There will be no church services for just under a month, starting from Thursday 5th November and due to end Wednesday 2nd December.
The Prime Minister did not mention Places of Worship in his Downing Street briefing but did say: "From Thursday until the start of December, you must stay at home. You may only leave home for specific reasons."
Clarification came from guidance on the Government's website afterwards which said:
"Places of Worship will be closed, unless they are being used for:
- To broadcast acts of worship
- Individual prayer
- Formal childcare or where part of a school
- Essential voluntary and public services, such as blood donation or food banks
- Other exempted activities such as some support groups"
The omission of any information about religious gatherings at the press conference caused many church leaders and members to express their frustration that faith communities did not have their vital questions addressed while the hospitality sector and leisure industry were told how the lockdown would impact them.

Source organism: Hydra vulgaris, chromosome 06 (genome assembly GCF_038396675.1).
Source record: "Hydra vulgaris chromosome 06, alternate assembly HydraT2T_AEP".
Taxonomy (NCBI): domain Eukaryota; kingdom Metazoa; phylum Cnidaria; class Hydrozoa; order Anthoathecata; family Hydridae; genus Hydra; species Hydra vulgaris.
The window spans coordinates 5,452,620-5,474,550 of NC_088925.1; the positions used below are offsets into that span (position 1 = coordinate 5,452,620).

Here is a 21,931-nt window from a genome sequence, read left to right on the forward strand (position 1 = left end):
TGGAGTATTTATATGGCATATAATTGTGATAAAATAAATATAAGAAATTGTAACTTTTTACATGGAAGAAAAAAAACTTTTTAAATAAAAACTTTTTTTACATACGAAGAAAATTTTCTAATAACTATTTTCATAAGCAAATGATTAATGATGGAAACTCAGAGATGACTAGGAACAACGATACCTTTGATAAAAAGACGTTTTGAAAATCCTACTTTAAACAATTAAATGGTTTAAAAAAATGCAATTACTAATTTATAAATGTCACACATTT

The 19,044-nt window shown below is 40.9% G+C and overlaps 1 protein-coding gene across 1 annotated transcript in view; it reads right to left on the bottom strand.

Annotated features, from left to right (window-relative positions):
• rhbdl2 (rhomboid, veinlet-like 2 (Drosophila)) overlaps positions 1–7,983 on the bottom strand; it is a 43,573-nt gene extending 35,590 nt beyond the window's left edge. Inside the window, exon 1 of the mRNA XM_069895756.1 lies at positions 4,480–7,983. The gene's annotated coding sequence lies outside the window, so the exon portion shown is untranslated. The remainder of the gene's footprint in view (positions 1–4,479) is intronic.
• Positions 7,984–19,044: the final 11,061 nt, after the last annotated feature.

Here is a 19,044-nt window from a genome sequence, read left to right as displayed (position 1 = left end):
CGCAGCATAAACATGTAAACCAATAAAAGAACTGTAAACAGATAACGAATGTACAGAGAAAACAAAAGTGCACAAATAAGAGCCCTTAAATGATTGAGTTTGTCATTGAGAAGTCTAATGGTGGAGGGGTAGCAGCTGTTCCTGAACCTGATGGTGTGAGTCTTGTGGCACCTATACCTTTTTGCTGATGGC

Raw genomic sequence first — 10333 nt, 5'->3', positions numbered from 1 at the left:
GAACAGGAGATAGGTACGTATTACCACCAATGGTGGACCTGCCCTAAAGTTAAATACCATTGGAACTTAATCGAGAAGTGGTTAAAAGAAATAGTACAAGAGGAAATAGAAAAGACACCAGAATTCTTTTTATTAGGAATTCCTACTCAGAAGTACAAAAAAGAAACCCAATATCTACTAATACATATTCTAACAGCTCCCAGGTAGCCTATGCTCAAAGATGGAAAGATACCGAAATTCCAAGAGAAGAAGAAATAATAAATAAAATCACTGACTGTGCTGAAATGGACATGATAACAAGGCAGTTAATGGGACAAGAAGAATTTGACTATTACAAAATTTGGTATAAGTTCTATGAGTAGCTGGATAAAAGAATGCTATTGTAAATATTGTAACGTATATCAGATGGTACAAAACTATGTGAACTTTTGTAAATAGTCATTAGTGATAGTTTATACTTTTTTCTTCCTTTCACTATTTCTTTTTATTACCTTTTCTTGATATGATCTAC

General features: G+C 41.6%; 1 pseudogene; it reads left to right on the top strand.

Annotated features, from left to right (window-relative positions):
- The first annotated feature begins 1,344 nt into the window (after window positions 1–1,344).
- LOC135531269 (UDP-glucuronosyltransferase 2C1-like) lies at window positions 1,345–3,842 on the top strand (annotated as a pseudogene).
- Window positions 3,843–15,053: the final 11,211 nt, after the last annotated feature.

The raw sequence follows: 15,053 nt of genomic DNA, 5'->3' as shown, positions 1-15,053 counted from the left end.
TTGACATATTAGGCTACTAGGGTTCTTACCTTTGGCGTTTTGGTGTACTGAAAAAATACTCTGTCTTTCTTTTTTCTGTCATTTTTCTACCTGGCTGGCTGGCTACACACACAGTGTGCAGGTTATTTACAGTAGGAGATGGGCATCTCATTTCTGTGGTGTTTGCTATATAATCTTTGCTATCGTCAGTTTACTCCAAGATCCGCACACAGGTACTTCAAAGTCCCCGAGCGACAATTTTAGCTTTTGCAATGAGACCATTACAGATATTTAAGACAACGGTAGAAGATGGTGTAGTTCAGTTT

The Church of England had also not received clarification at the time, with Bishop of London, Rt Rev Sarah Mullally saying: “We will study the detailed regulations when they are published and seek clarification on how this may affect public worship.”
With the information about the national lockdown leaked to journalists early, the announcement was suddenly made on Saturday evening as opposed to Monday.
The lockdown, announced by Boris Johnson on Saturday, will include four Sundays.
Churches will be able to stay open for private prayer.
John Stevens, national director of the Fellowship of Independent Evangelical Churches (FIEC) suggested that church leaders should organise a final service for Wednesday 4th November before congregations are limited from seeing each other again. He added that he felt churches' value to society "is simply not matched by government/public/media assessment."